Group boards are an excellent way of targeting a broader audience. I know a lot of you have struggled in the past with being accepted to group boards, but it’s well worthwhile persevering. Rumours have been flying around recently that group boards are detrimental to your account, however this blanket statement isn’t 100% true. Group boards are still an important tool, however you should only join high quality boards. This means that the board has an even re-pin count for all posts. For example, if most pins have a repin rate of between 20 and 30, then all pins with less than 20 repins should be deleted by the board owner.

Action Time!

To find a group board that will work for you and your biz:

  • Connect with those in your niche and go on the hunt for good quality group boards. If you’re part of a Facebook group relevant to your niche, post a shoutout.
  • Once you find a board, email the administrator and ask to be a contributor. Remember to be genuine in your approach (that means writing more than “Hey, I want to join your board”), and don’t forget to include a link to your Pinterest profile so they can see all of the amazing pins you have curated on your boards.
  • If you haven’t heard back form the board administrator in a week, follow up with a polite email, however if they don’t respond, move on.
  • Once you’ve been added to a group board, remember to follow the rules, don’t be spammy (generally no more than 1 pin per day is standard) and be sure to repin the work of other members. Remember, it’s a community y’all.
  • If you’re using a program such as Tailwind or Boardbooster, pin your post once to the group board, then set it to be repined again to the same board in 4 weeks time.
  • Don’t forget to also pin (and repin) your posts to all of your own relevant boards

Want to join my group board? You can find out more here.

Viral tip #5: I Kept The Blog Post ‘Evergreen’

Ok, so yes this is another marketing term, but it’s one you should get to know. Evergreen Content can be described in two words: timeless and relevant. Do you think your target audience or your peers are going to share a post that’s out of date, or no longer relevant? Hell no they’re not! Since I first published my post about the tracking tools over a year ago I have updated it twice–technology had changed, some programs were no longer free and I had discovered new tools which I knew my audience would find helpful. By investing in your content, you’re also investing in your audience, and this is something that won’t go unnoticed. 

Action Time!
  • Look at your top performing posts on Google Analytics, and review your post’s content.
  • If the post contains information is no longer relevant, update it!

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VIRAL TIP #6: I made it easy to share my post

At the root of any successful marketing strategy is a solid foundation, and one essential for your blog these days is the ability to easily share your posts. Enter my new favourite plugin, Social Warfare which adds social media share buttons quickly and easily to my blog posts (plus, they look so damn good). Remember, you want to make the ability to share your rockin’ content as straight forward as possible for readers so make sure it’s easy for them to tweet, pin, and share with just the click of a button. Are you using Pinterest for your biz? And if so, is it helping drive traffic to your website? As always, I L-O-V-E hearing from you, so share your thoughts in the comments below.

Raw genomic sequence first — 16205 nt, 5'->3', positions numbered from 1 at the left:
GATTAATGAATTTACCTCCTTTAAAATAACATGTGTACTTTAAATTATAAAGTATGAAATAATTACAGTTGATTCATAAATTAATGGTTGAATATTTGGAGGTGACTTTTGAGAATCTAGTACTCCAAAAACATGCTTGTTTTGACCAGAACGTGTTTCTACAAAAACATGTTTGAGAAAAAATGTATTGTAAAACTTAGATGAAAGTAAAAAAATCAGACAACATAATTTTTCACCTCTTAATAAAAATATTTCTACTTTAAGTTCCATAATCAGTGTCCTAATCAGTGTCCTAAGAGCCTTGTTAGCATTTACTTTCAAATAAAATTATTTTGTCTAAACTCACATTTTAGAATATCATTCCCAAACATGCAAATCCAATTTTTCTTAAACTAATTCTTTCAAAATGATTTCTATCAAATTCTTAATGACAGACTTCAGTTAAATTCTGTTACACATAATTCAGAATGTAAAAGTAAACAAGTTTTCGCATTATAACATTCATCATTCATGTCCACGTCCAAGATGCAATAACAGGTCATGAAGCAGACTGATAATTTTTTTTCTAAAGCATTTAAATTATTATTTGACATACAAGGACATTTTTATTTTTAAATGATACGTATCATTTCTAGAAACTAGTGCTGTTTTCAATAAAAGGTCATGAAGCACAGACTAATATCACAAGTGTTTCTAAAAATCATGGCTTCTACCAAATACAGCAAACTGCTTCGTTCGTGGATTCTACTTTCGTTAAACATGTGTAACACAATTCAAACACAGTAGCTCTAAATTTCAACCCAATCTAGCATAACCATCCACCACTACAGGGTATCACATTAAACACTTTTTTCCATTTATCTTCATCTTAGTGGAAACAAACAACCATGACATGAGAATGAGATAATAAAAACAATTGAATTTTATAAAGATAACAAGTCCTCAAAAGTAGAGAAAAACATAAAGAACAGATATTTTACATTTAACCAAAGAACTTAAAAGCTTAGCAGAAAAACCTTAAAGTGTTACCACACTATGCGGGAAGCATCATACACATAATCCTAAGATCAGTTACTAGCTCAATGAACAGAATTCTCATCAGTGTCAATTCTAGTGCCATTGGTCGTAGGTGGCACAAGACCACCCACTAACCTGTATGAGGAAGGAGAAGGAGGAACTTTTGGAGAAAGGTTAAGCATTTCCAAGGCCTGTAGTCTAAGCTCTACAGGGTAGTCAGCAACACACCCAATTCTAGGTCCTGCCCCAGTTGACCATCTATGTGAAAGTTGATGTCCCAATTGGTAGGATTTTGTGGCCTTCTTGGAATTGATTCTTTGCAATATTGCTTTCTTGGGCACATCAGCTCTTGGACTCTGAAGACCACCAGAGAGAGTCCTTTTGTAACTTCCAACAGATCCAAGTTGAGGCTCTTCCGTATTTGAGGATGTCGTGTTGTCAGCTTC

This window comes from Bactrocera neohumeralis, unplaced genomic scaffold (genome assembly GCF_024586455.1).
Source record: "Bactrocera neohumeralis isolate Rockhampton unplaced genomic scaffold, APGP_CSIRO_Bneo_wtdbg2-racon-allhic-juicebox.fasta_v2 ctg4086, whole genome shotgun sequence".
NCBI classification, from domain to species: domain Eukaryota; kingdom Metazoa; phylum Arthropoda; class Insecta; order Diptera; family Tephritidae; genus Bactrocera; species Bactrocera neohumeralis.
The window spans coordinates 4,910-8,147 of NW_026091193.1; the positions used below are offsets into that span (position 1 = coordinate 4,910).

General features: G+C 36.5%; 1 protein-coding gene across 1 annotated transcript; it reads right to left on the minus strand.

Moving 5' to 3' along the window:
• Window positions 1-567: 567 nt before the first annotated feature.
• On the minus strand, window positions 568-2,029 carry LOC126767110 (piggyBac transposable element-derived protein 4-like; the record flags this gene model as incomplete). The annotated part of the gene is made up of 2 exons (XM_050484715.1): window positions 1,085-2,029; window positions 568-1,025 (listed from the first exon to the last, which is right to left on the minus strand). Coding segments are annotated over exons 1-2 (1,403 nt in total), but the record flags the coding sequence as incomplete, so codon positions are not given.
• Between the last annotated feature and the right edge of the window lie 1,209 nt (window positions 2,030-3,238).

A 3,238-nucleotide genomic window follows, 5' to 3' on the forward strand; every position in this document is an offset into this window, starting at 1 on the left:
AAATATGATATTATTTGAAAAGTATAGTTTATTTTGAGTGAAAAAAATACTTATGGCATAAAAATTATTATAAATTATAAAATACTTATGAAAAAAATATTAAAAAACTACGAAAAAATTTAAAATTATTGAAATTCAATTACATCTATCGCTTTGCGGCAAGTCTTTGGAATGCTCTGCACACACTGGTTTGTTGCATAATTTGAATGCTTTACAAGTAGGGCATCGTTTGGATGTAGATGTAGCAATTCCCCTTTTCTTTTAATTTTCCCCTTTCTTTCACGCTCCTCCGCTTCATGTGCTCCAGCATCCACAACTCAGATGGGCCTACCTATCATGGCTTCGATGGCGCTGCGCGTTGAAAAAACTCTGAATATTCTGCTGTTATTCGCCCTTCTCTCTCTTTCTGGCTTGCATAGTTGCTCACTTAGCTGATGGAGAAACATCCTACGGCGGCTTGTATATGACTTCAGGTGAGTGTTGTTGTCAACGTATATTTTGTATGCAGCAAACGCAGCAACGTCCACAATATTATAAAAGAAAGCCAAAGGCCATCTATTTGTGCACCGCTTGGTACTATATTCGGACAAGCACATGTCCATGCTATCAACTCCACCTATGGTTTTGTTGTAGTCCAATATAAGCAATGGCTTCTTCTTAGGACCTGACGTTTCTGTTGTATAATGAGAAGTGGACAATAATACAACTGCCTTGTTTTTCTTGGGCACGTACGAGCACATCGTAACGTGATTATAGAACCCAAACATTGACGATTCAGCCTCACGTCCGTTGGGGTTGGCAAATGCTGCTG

Your Essential 5-Step Pinterest Makeover

If you’re a creative entrepreneur you’ve probably been hearing a lot of chatter about Pinterest recently, and for good reason. You see, Pinterest is my #1 referrer of traffic to my site, and lucky for you, it’s easy to make Pinterest work for you and your business, no matter what niche you’re in.

Today I’m going to share with you 5 quick and easy tips for giving your Pinterest profile an overhaul which will lead to gaining more followers, driving more traffic to your site and turning your fellow pinners into subscribers and paying customers.

Ready? Let’s do this!

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1. Rename Your Boards

The first thing to remember when using Pinterest to grow your traffic is that Pinterest is a search engine, not a social media site. You’re probably thinking “Girl, what on earth are you talking about?”

Well, let me ask you this: do you use Pinterest for keeping up with friends, sharing personal photos and keeping tabs on the Kardashians? Or do you use it for searching for recipes, outfit inspiration, birthday party ideas, planning your next vacation and entrepreneur tips? Chances are you use Pinterest for the latter, and just like Google, you can optimise your account to make it search engine-friendly.

The first step in optimising your Pinterest account is to rename any boards that don’t have search engine friendly names. Though it’s fun and playful to have boards called “If I had a green thumb” for a gardening board, or “Happily Ever After” for a wedding board, these are simply not terms that your potential customers are typing into the Pinterest search bar.

For example, if you are a photographer your boards should have short, sharp, keyword-rich titles that align with what your customers are searching for. For example, board titles may include “Photography Tips”, “Camera Tips”, “Photoshop Shortcuts” or “Photography Tools for Beginners”.

If you find renaming your boards a little challenging, think about what you type into the Pinterest search bar when you’re looking for handy hints, tricks and strategy articles.

2. Reshuffle Your Boards (and put your work first!)